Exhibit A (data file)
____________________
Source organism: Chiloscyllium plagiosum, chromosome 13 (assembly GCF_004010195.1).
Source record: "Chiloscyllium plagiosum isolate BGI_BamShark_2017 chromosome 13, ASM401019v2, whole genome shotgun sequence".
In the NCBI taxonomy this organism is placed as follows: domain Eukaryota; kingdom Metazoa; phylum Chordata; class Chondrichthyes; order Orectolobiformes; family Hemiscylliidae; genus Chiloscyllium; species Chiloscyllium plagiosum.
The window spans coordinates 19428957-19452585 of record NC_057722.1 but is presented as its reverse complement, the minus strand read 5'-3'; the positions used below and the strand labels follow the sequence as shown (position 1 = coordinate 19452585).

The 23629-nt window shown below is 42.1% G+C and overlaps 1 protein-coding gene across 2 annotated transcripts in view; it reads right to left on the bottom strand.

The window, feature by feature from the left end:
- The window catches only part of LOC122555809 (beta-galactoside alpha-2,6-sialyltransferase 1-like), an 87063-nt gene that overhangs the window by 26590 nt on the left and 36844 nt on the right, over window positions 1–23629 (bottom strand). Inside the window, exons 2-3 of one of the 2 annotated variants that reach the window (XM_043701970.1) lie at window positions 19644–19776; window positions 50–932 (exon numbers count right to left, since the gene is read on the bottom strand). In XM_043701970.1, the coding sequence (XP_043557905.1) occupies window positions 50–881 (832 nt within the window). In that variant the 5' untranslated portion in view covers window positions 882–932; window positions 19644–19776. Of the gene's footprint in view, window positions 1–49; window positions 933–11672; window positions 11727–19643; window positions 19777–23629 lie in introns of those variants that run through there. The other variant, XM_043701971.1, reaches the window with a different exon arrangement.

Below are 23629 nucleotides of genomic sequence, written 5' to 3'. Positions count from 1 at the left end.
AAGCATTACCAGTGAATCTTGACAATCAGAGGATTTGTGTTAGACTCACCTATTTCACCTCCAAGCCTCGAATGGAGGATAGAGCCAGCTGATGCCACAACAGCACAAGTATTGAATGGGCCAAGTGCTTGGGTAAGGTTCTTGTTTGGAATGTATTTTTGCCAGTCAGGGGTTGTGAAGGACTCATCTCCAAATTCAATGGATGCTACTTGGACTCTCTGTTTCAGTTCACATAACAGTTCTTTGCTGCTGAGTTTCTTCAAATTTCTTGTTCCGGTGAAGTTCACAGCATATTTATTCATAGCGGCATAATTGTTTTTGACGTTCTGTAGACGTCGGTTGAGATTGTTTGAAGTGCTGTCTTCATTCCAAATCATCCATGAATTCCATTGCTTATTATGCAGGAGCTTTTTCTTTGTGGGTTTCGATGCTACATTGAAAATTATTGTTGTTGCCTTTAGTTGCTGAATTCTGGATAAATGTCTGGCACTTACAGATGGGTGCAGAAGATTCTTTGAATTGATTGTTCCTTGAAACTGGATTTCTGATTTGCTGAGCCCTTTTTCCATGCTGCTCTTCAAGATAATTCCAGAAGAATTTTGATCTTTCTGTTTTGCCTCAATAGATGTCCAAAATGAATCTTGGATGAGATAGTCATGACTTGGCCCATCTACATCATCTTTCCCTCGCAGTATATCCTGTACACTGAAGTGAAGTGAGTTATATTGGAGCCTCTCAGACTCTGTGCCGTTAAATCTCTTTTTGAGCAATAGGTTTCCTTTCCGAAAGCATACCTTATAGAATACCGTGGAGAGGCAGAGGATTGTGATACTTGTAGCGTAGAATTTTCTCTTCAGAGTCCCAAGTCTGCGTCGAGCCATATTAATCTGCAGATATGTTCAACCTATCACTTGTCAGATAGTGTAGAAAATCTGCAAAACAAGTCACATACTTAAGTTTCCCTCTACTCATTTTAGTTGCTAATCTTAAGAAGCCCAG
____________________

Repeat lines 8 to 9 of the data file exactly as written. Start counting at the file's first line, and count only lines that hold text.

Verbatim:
Below are 23629 nucleotides of genomic sequence, written 5' to 3'. Positions count from 1 at the left end.
AAGCATTACCAGTGAATCTTGACAATCAGAGGATTTGTGTTAGACTCACCTATTTCACCTCCAAGCCTCGAATGGAGGATAGAGCCAGCTGATGCCACAACAGCACAAGTATTGAATGGGCCAAGTGCTTGGGTAAGGTTCTTGTTTGGAATGTATTTTTGCCAGTCAGGGGTTGTGAAGGACTCATCTCCAAATTCAATGGATGCTACTTGGACTCTCTGTTTCAGTTCACATAACAGTTCTTTGCTGCTGAGTTTCTTCAAATTTCTTGTTCCGGTGAAGTTCACAGCATATTTATTCATAGCGGCATAATTGTTTTTGACGTTCTGTAGACGTCGGTTGAGATTGTTTGAAGTGCTGTCTTCATTCCAAATCATCCATGAATTCCATTGCTTATTATGCAGGAGCTTTTTCTTTGTGGGTTTCGATGCTACATTGAAAATTATTGTTGTTGCCTTTAGTTGCTGAATTCTGGATAAATGTCTGGCACTTACAGATGGGTGCAGAAGATTCTTTGAATTGATTGTTCCTTGAAACTGGATTTCTGATTTGCTGAGCCCTTTTTCCATGCTGCTCTTCAAGATAATTCCAGAAGAATTTTGATCTTTCTGTTTTGCCTCAATAGATGTCCAAAATGAATCTTGGATGAGATAGTCATGACTTGGCCCATCTACATCATCTTTCCCTCGCAGTATATCCTGTACACTGAAGTGAAGTGAGTTATATTGGAGCCTCTCAGACTCTGTGCCGTTAAATCTCTTTTTGAGCAATAGGTTTCCTTTCCGAAAGCATACCTTATAGAATACCGTGGAGAGGCAGAGGATTGTGATACTTGTAGCGTAGAATTTTCTCTTCAGAGTCCCAAGTCTGCGTCGAGCCATATTAATCTGCAGATATGTTCAACCTATCACTTGTCAGATAGTGTAGAAAATCTGCAAAACAAGTCACATACTTAAGTTTCCCTCTACTCATTTTAGTTGCTAATCTTAAGAAGCCCAG